A plaintiff seeking to "establish municipal liability under § 1983... must show the deprivation of a federally protected right caused by action taken pursuant to an official municipal policy.'" Valle v. City of Houston, 613 F.3d 536, 541 (5th Cir. 2010) (quoting Monell v. Dep't of Social Servs., 436 U.S. 658, 691 (1978)). "[T]he inadequacy of police training may serve as the basis for § 1983 liability only where the failure to train amounts to deliberate indifference to the rights of persons with whom the police come into contact." City of Canton v. Harris, 489 U.S. 378, 388 (1989) (footnote omitted). In such an instance, failure to provide proper training may represent a municipal policy for which it may be held liable. See id. at 390 (stating that failure to provide proper training may represent official policy where "the need for more or different training is so obvious, and the inadequacy so likely to result in the violation of constitutional rights, that the policymakers... can reasonably be said to have been deliberately indifferent to the need").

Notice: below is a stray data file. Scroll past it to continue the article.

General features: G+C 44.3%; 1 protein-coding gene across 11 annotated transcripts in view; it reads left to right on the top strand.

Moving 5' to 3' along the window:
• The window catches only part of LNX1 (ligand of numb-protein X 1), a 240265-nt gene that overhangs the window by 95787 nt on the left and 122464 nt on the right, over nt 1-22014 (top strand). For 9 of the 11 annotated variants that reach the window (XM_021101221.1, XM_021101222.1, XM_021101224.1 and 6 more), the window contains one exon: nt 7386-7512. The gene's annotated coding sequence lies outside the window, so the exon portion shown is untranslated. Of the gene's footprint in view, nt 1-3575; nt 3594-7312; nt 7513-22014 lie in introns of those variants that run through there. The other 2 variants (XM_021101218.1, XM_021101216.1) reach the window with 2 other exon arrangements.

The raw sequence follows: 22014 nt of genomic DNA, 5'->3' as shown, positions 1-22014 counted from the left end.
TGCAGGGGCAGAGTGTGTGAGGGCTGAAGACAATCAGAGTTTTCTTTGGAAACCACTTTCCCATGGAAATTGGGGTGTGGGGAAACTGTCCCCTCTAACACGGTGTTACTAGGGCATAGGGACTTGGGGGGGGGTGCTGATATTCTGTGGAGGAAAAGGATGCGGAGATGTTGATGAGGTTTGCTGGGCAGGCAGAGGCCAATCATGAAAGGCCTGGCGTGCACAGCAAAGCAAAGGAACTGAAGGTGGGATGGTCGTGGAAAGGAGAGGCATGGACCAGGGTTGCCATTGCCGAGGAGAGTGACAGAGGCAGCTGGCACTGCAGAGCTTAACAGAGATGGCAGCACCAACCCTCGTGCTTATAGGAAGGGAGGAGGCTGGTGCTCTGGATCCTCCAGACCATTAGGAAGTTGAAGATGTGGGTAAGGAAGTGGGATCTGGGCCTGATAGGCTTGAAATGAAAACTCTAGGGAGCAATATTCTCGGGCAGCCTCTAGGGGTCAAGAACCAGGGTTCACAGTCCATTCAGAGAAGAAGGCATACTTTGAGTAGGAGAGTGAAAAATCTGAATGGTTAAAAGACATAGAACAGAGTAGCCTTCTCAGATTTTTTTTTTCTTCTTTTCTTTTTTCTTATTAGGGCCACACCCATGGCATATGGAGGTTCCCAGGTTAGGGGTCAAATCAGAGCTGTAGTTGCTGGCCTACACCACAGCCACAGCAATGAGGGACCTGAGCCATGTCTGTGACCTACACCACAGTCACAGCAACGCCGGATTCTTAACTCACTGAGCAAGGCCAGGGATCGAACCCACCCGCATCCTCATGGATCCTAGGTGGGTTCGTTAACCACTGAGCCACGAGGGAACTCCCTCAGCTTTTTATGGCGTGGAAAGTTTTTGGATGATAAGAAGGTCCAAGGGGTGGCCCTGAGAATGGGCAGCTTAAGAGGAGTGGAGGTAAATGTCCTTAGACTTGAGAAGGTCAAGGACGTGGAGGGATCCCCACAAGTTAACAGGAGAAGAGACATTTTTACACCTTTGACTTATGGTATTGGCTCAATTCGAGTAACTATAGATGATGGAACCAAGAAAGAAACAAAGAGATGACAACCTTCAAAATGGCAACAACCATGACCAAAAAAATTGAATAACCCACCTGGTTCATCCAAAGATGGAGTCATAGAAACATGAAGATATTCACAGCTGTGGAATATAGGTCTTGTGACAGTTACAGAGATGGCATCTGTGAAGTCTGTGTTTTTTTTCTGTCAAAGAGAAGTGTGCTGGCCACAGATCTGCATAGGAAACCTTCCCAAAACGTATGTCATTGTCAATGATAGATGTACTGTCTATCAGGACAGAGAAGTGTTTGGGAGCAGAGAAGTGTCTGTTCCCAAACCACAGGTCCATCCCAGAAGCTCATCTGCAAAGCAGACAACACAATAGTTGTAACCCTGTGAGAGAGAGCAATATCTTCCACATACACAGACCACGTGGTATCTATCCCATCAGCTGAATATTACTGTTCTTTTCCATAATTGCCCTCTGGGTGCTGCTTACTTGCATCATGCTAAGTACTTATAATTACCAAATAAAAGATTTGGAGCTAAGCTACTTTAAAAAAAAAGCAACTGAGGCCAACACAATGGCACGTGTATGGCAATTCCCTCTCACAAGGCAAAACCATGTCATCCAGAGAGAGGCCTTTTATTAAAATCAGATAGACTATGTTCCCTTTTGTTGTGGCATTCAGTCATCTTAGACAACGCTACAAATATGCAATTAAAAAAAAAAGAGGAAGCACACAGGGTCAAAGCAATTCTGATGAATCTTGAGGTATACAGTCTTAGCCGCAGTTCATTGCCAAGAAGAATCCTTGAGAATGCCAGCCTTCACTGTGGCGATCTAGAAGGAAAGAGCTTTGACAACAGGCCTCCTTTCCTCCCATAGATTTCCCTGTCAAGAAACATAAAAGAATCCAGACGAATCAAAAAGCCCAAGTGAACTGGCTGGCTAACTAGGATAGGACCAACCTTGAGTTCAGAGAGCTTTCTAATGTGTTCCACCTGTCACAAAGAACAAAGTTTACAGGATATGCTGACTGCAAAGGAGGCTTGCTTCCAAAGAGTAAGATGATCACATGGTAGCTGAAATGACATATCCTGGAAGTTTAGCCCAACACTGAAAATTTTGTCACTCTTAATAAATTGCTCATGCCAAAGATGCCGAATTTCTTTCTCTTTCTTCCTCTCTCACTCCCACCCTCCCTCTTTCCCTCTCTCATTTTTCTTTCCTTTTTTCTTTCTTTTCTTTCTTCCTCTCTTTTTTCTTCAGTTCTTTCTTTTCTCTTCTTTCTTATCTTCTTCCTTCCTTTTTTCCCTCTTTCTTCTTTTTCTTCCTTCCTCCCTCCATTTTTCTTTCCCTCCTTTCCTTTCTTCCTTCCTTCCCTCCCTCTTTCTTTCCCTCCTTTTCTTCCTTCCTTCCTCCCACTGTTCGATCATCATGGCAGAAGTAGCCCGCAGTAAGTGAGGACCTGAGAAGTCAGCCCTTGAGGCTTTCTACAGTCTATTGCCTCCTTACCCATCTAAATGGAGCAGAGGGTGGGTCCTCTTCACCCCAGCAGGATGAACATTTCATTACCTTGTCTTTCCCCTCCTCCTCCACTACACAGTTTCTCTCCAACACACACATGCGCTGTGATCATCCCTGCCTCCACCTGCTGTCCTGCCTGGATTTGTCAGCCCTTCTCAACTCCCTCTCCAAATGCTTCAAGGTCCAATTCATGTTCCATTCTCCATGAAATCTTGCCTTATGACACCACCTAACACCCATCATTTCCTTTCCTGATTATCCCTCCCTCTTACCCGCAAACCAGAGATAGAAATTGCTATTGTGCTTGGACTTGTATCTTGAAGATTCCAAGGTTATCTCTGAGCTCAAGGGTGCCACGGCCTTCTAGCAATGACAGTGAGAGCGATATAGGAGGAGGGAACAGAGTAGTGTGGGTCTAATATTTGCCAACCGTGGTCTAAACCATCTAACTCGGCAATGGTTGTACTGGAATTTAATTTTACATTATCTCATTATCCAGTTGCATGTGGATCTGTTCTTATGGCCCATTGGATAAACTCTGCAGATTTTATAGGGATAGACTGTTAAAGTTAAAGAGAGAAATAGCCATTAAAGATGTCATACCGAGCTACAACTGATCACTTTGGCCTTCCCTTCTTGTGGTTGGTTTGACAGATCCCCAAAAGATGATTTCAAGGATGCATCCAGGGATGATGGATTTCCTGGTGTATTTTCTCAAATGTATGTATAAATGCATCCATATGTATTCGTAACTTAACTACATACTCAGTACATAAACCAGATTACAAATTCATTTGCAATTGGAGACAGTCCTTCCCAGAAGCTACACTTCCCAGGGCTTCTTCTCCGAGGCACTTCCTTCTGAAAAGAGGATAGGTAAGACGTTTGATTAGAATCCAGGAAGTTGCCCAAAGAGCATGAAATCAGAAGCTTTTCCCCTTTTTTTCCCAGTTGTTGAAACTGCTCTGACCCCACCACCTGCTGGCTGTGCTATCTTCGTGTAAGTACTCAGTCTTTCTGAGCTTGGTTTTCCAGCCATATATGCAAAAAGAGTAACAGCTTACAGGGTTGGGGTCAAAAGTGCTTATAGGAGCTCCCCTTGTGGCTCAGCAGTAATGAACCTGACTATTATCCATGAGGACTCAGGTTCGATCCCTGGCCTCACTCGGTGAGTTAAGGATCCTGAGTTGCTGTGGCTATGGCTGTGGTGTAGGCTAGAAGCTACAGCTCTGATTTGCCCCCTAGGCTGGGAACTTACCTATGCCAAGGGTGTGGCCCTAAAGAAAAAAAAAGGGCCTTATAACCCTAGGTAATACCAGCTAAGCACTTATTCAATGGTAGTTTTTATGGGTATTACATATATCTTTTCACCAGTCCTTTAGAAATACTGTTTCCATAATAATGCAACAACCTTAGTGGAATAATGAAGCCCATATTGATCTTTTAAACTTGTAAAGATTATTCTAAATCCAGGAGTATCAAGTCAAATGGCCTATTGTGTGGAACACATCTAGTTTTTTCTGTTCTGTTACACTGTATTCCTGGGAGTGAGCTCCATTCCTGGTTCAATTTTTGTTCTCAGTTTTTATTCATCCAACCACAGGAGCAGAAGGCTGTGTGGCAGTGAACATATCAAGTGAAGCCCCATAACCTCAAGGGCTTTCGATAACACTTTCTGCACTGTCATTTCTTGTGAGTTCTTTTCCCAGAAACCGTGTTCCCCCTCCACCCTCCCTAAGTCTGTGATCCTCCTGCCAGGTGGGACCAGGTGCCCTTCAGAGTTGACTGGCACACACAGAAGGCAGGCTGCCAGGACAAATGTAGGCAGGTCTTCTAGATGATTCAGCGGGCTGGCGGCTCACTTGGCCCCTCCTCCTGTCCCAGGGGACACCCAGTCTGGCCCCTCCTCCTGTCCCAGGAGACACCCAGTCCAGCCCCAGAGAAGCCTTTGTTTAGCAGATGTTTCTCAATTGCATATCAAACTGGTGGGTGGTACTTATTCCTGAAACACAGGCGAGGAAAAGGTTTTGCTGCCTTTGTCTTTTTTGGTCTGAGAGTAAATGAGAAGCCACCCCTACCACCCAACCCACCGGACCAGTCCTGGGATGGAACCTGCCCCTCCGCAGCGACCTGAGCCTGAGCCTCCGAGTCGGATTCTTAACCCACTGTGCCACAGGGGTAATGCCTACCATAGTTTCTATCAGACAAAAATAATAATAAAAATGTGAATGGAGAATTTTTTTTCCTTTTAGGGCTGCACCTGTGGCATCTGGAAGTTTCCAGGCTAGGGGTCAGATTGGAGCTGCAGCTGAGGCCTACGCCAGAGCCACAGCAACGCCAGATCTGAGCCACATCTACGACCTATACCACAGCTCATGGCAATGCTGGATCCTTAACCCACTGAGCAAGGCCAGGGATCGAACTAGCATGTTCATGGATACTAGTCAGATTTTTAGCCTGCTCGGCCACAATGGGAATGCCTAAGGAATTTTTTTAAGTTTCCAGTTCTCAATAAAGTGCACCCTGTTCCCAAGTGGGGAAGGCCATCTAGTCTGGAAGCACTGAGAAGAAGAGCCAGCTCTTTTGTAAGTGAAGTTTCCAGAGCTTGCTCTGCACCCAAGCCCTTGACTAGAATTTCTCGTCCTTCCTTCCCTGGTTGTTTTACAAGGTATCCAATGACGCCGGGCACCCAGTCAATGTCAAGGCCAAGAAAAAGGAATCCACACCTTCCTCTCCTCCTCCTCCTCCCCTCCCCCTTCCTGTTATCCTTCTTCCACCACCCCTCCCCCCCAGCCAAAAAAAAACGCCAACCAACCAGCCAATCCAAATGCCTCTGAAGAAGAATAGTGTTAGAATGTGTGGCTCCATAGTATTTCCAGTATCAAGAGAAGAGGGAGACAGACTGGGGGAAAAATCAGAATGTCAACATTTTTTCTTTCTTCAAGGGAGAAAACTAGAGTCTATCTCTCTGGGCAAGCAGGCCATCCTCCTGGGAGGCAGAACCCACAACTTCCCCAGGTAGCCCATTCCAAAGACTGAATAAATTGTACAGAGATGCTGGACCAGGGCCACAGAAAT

The underlying constitutional violation on which Plaintiff bases her failure to train claim is deliberate indifference to Anderson's serious medical needs. See Whitley v. Hanna, 726 F.3d 631, 648 (5th Cir. 2013) ("All of [plaintiff's] inadequate supervision, failure to train, and policy, practice, or custom claims fail without an underlying constitutional violation.") (citation omitted). "[T]o succeed on a Monell claim arising from a municipality's failure to adopt an adequate training policy, a plaintiff must demonstrate that: (1) [the municipality's] training policy procedures were inadequate, (2) [the municipality] was deliberately indifferent in adopting its training policy, and (3) the inadequate training policy directly caused [the constitutional violation].'" Kitchen v. Dallas Cnty., 759 F.3d 468, 484 (5th Cir. 2014) (quoting Sanders-Burns v. City of Plano, 594 F.3d 366, 381 (5th Cir. 2010)).